So she writes to me to tell me now, by email, on the computer I got her, that she loves me, and that I am a lovely person. She says my visit has exhilirated her enough to log on to the computer and check her emails.

I write back to tell her that I love her very much, and that if I am a decent person, it is largely because of the love she has given me throughout my life.

Last Friday night she was very ill, breathless, frightened. I went to her and we got a doctor to come over. In the time while we waited we talked about a meeting she had with Lord Joffe, a friend of hers from South Africa. They met on the way up some stairs to a meeting of the fatalistic lobbying society for assisted death that she has long been a fan and active member of.

They both had been friends of Bram Fischer, the South African Lawyer who was arrested by the authorities, detained, humiliated, later to die of Cancer.

My Gran loves to talk of Bram, she admired him deeply. The authorities would not let her visit him, even when he was dying. They were cruel. They hated him most because he was one of them, a white Afrikaner – from a ‘good’ family. His treachery was absolute in their eyes. They kept him in isolation and from hospital as long as they could.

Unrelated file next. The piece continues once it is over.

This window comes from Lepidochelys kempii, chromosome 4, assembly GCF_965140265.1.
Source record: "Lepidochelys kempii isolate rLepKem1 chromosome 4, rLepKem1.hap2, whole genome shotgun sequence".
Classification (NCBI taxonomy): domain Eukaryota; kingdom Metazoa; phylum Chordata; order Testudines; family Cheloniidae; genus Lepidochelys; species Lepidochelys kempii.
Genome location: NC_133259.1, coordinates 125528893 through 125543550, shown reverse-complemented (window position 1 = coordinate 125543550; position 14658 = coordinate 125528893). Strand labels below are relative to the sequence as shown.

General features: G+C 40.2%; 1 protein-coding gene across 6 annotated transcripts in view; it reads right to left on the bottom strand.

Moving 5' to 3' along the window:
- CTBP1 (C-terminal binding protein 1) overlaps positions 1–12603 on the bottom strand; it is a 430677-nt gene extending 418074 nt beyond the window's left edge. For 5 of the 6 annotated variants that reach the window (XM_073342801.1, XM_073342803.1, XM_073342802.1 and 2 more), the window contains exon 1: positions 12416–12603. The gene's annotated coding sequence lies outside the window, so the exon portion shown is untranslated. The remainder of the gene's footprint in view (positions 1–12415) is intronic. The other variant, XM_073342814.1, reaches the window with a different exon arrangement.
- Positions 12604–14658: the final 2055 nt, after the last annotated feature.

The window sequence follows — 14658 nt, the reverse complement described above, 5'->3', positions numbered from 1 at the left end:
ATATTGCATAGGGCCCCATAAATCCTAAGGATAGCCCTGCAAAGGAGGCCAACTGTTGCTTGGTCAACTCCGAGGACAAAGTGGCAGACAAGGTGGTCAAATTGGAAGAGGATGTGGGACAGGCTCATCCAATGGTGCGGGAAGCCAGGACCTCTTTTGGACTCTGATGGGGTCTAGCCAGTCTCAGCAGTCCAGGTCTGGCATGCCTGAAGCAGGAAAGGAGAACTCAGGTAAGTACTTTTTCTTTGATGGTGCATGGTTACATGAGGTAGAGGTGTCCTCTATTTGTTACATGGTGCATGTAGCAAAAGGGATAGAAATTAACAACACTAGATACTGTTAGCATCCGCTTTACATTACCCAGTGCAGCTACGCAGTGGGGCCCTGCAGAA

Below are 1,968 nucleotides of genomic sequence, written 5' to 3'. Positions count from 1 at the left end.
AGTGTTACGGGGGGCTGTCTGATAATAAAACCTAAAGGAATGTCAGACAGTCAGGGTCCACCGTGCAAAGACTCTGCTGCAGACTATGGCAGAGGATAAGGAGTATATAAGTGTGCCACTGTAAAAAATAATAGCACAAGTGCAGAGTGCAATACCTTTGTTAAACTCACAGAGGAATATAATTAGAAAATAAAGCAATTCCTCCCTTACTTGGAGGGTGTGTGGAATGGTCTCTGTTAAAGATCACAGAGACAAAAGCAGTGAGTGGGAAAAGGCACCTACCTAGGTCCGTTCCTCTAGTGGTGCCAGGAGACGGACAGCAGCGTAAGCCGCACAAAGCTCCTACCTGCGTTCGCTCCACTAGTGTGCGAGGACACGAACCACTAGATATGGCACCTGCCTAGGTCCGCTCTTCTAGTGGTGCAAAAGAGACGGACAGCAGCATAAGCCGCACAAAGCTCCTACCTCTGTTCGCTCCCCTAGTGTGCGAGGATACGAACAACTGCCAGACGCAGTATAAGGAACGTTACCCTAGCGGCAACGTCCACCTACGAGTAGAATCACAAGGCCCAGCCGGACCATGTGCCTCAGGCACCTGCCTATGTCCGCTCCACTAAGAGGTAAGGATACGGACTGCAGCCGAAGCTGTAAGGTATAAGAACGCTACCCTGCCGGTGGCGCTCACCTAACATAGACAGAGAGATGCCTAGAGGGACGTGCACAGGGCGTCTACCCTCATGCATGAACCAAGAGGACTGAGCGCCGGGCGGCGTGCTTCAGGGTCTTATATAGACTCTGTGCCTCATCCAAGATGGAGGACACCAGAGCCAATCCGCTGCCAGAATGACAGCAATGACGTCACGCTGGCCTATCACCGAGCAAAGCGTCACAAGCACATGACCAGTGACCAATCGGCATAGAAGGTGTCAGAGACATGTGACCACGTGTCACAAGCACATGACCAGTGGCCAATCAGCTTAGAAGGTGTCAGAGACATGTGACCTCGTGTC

She spoke of how she had been too tired to ascend the steps to the meeting all in one go, and how Lord Joffe had stopped and sat with her on the steps. He was speaking at the meeting.

She told how when he gave his speech to the assembled crowd he said how glad he was to be speaking there, and how glad he was to have met an old friend on the way in, Margaret. He called out to her in the crowd and she waved back to him.

The Doctor came and I stayed in the other room, letting my tears brim and pass in silence, unseen.

My Grandmother is a good woman. And goodness is a rare and wonderful quality. Not to my Gran. She sees good in everyone.

Until recently she belonged to an ANC support group for the old guard, they would meet up and talk. Some of the more set in their ways would insist on discussing revolution.